Marvel Comics Don’t Know What To Do With She-Hulk
Marvel Comics simply don’t know what to do with She-Hulk. The cousin of Bruce Banner, She-Hulk was granted super-powers when she received a blood transfusion from Bruce in order to save her life. She-Hulk was actually created for corporate reasons rather than creative ones, because The Incredible Hulk TV series was performing well for CBS, and the comic book publisher feared the network could beat them to it by creating their own Jade Giantess. It sounds absurd, but there was good reason for Marvel’s concern; ABC had just launched a Bionic Woman spinoff from The Six-Million Dollar Man using that very approach.
She-Hulk was traditionally a very different kind of superhero to Bruce Banner, though. Where Bruce tended to be ostracized from society, Jennifer Walters insisted on continuing her high-profile legal career. It helped that, unlike Bruce, she tended to retain most of her self-control while in her green, muscular form; in fact, Jennifer soon decided she rather liked being She-Hulk, and for some years gained an aversion to returning to her base human firn. Comics starring She-Hulk avoided all the tragedy of the Hulk books, with the Jennifer becoming an enjoyable and amusing character who blazed the trail for Deadpool’s routine breaking of the fourth wall.
And yet, sadly, the reality is that modern Marvel comics seem to have completely forgotten the differences between She-Hulk and her male counterpart. She’s “gained” a new look that emphasizes her muscles in the same manner as the Hulk, and when in Hulk form she’s lost most of her self-control and become a rage machine. Marvel’s kept the idea of She-Hulk as a sexual being – she’s actually in a relationship with Thor – but otherwise there’s now little difference between She-Hulk and the traditional Hulk. The point was stressed in Avengers #43, in which Jane Foster’s Valkyrie fought She-Hulk over the Phoenix Force and was horrified to see how out of control Jen was. “By the eye of Odin, what’s happened to you,” Jane asked. “Became a Hulk,” Jennifer replied, perfectly illustrating the complete loss of her own individuality and character. More recently, Marvel has teased an upcoming Avengers plot, “World War She-Hulk,” with the very title illustrating just how much poor Jennifer now exists only in Bruce’s shadow.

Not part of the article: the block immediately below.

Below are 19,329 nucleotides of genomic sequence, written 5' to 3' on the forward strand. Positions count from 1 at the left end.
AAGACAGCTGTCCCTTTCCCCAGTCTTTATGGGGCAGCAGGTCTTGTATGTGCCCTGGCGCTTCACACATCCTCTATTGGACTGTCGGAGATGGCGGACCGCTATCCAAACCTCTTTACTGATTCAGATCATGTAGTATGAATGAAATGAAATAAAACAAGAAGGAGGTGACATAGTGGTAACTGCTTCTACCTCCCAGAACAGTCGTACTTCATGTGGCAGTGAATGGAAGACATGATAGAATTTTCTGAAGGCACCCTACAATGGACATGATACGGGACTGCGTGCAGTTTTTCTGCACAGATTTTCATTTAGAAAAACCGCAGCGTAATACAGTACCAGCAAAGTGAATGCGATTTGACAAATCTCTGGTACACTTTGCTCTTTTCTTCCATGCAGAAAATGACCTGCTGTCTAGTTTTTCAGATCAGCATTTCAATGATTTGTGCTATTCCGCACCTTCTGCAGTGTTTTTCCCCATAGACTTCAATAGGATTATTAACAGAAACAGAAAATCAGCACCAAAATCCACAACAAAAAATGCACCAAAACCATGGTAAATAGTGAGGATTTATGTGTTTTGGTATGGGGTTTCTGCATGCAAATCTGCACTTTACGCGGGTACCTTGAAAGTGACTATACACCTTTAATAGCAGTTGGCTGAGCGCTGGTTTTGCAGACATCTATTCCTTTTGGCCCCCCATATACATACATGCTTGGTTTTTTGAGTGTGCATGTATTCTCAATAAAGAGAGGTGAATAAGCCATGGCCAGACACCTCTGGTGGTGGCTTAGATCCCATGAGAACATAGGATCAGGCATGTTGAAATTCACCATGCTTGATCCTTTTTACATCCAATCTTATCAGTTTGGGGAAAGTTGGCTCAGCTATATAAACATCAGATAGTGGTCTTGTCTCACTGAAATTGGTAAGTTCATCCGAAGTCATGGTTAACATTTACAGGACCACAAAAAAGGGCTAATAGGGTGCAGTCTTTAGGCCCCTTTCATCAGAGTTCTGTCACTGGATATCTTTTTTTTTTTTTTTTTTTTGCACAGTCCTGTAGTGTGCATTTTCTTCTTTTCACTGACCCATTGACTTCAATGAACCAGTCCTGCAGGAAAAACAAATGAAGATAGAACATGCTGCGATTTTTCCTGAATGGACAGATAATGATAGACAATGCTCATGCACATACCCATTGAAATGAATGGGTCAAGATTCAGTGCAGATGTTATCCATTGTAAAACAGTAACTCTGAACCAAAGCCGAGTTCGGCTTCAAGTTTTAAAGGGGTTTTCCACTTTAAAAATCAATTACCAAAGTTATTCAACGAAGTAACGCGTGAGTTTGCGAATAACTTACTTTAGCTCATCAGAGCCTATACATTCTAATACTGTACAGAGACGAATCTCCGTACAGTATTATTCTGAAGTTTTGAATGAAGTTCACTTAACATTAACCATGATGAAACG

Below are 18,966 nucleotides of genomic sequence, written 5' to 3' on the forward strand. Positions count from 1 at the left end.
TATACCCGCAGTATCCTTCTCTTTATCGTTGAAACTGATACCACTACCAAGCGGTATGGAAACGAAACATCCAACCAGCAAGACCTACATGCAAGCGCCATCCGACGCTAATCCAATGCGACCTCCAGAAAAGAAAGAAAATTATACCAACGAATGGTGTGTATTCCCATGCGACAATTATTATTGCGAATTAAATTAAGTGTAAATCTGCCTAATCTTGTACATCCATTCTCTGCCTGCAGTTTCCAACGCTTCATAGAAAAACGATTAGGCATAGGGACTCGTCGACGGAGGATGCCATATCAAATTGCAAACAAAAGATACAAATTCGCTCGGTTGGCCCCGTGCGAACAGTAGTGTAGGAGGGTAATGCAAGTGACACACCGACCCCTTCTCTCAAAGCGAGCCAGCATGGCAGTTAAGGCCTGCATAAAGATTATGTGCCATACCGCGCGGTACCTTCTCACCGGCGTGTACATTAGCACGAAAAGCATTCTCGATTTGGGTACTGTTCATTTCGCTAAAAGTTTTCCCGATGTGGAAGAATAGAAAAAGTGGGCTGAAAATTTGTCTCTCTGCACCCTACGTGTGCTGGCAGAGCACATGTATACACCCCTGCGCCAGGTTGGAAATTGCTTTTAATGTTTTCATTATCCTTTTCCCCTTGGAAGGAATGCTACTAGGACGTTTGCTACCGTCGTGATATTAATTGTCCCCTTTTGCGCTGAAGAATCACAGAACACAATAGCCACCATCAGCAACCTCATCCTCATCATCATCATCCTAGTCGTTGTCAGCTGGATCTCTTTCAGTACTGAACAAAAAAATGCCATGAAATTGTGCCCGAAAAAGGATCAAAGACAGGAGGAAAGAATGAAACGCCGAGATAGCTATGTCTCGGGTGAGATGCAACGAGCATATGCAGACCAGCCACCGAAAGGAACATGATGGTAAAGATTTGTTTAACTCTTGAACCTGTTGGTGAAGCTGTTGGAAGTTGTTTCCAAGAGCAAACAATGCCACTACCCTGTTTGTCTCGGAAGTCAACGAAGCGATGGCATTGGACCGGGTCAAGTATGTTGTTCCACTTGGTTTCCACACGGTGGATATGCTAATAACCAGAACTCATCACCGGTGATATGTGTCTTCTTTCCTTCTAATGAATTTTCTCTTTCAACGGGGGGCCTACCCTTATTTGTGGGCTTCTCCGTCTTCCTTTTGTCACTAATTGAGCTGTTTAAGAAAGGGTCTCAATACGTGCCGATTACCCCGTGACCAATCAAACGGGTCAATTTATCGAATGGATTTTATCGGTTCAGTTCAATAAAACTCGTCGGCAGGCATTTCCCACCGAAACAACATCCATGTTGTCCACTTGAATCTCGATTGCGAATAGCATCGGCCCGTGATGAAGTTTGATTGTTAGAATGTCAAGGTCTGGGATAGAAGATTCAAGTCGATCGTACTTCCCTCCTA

Making this even more frustrating, She-Hulk really ought to be flourishing right now. The Emmy-winning actress Tatiana Maslany (Orphan Black) has signed up to play the MCU’s She-Hulk, who will make her debut in a ten-episode live-action TV series that – unlike the comics right now – embraces She-Hulk’s individuality. According to Kevin Feige, the MCU’s She-Hulk show will be a legal comedy, much more true to the character as she was originally created. Marvel Comics usually attempt to establish a synergy between the MCU and their comic books, but in this case, they’re diverging – and not for the better.
The sad truth is that Marvel Comics simply doesn’t seem to know what to do with She-Hulk. The problem is likely with the current writers and editors; while this new version fits well with Jason Aaron’s current vision for the Avengers as a whole, it simply doesn’t work for She-Hulk. Marvel needs to take stock and realize their current arc simply isn’t working, and they need to find a way to reset She-Hulk into a form that celebrates her individuality rather than simply turns her into a female Bruce Banner.